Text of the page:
A lot of us dread the idea of a world where speciality coffeeshops are gone “going for coffee” means getting a Starbucks latte delivered via DoorDash.
Dane Atkinson, CEO of tech startup Odeko, clearly doesn’t want that day to happen either, which is why his company has developed a mobile ordering and supply chain management system that is, for now, specifically geared towards keeping specialty coffeeshops in business.
Speaking on the phone this week about his company’s overall mission, he said “the really important message [is that] if we don’t sustain this industry, it really will become Starbucks and Dunkin’ Donuts. They will consolidate in smaller locations and the community and neighborhoods will suffer.”
NYC-based Odeko, which closed a $12 million Series A round in August, recently merged with fellow coffee tech company Cloosiv, has since the start of the pandemic looked for ways to help businesses make both the front and back ends of the coffee shop more efficient, less wasteful, and more financially sustainable over the long haul.
The consumer-facing side of Odeko’s business functions similar to those of mainstream coffee retailers. Customers order and pay for pickup through the company’s mobile app or website. At the moment, Odeko has about 10,000 coffeeshops on the platform across multiple U.S. states. Atkinson says the benefit for customers is its current focus on speciality coffeeshops, which simply means less sifting through irrelevant options to find a high-quality espresso. (Odeko vets its potential merchant partners in order to ensure they actually are specialty coffeeshops.)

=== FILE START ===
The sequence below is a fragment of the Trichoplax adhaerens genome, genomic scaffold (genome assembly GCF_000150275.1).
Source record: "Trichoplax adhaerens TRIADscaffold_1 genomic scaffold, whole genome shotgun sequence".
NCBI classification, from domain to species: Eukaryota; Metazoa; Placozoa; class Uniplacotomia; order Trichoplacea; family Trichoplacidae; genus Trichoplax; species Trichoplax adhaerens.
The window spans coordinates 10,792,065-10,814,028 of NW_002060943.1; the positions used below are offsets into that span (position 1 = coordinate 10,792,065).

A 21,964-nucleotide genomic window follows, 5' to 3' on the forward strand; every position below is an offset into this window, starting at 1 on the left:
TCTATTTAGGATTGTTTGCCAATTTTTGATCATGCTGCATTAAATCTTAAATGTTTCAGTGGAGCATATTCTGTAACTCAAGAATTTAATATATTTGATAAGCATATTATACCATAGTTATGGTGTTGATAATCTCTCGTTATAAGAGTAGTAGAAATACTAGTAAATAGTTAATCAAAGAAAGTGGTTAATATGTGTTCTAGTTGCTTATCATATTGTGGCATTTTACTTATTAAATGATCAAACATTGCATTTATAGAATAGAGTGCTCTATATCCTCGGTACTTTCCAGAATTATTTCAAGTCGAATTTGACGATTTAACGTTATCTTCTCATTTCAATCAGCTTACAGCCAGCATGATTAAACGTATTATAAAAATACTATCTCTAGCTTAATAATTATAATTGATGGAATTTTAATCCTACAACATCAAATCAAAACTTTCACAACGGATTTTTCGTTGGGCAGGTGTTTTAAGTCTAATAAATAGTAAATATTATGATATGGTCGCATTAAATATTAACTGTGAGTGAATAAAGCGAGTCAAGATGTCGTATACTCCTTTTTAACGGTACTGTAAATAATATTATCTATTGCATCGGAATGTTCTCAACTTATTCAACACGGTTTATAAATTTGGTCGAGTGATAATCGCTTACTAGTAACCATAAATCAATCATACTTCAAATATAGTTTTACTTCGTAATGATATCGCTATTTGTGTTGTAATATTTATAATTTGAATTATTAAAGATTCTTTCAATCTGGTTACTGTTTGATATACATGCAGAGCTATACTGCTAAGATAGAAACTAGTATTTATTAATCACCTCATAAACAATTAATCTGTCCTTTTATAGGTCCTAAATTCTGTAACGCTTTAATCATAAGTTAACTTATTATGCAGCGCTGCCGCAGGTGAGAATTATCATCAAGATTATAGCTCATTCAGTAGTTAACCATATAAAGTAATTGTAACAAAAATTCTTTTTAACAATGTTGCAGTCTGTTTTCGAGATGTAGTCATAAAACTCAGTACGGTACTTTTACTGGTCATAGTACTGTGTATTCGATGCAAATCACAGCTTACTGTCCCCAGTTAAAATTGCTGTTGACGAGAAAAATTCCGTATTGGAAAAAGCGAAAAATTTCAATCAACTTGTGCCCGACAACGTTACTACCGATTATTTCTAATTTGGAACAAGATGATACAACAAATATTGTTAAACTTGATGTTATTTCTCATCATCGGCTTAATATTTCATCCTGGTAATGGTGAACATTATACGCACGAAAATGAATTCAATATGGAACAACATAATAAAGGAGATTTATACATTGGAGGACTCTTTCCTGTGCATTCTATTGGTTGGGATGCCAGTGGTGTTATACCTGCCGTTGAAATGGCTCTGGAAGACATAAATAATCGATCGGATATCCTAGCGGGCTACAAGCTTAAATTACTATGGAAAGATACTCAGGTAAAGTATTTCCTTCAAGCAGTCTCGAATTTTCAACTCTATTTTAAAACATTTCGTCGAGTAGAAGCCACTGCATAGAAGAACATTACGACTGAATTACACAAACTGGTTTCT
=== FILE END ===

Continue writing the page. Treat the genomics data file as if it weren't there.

The coffeeshops themselves get perhaps the most benefit from the platform. Listing a business on the platform means the coffeeshop itself doesn’t have to come up with the resources to create a mobile order app from the ground up. Odeko charges a 5 percent commission fee per order, which small compared to others, including third-party aggregators a la Grubhub.
Sales data is then used, via AI, to predict volume so that coffeeshops know how much to order in terms of paper supplies, baking ingredients, beverages, and other items needed to run a coffeeshop. Businesses can browse the company’s Cafe Supply Catalog to find all of these items, which Odeko then delivers as a single shipment.
Atkinson said this supply side of the business is “exploding” now that restaurant industry margins are so tight that any amount of money lost through inventory waste or inefficient supply chain processes can spell the end for a business. “Previously, as a shop, you could get away with some waste in your inventory,” he noted. Now, throwing out unused inventory is akin to “your own salary you’re throwing out.” He says the system is “90 percent accurate” in terms of predicting inventory needs for a week.
The need to digitize the back of house and make it more efficient is a theme that comes up a lot nowadays, with companies like Galley and Souszen applying software, automation, and IoT to change how the back of house is run. Odeko stands somewhat apart from these companies because of its accompanying consumer-facing tech, and also its focus on independent and specialty retailers. It’s main competitor in the coffee-specific mobile order space is Ritual, though Ritual does not have a supply chain side of its business.
Odeko doesn’t necessarily want to solely commit itself to coffee for the long haul. Atkinson says the system could actually work for other types of food businesses, including juice bars or full-service restaurants, and that at some point down the line the company will expand in terms of the types of food businesses on its platform. For now, keeping the independent coffeeshop, the connective tissue of many neighborhoods, alive is its main mission.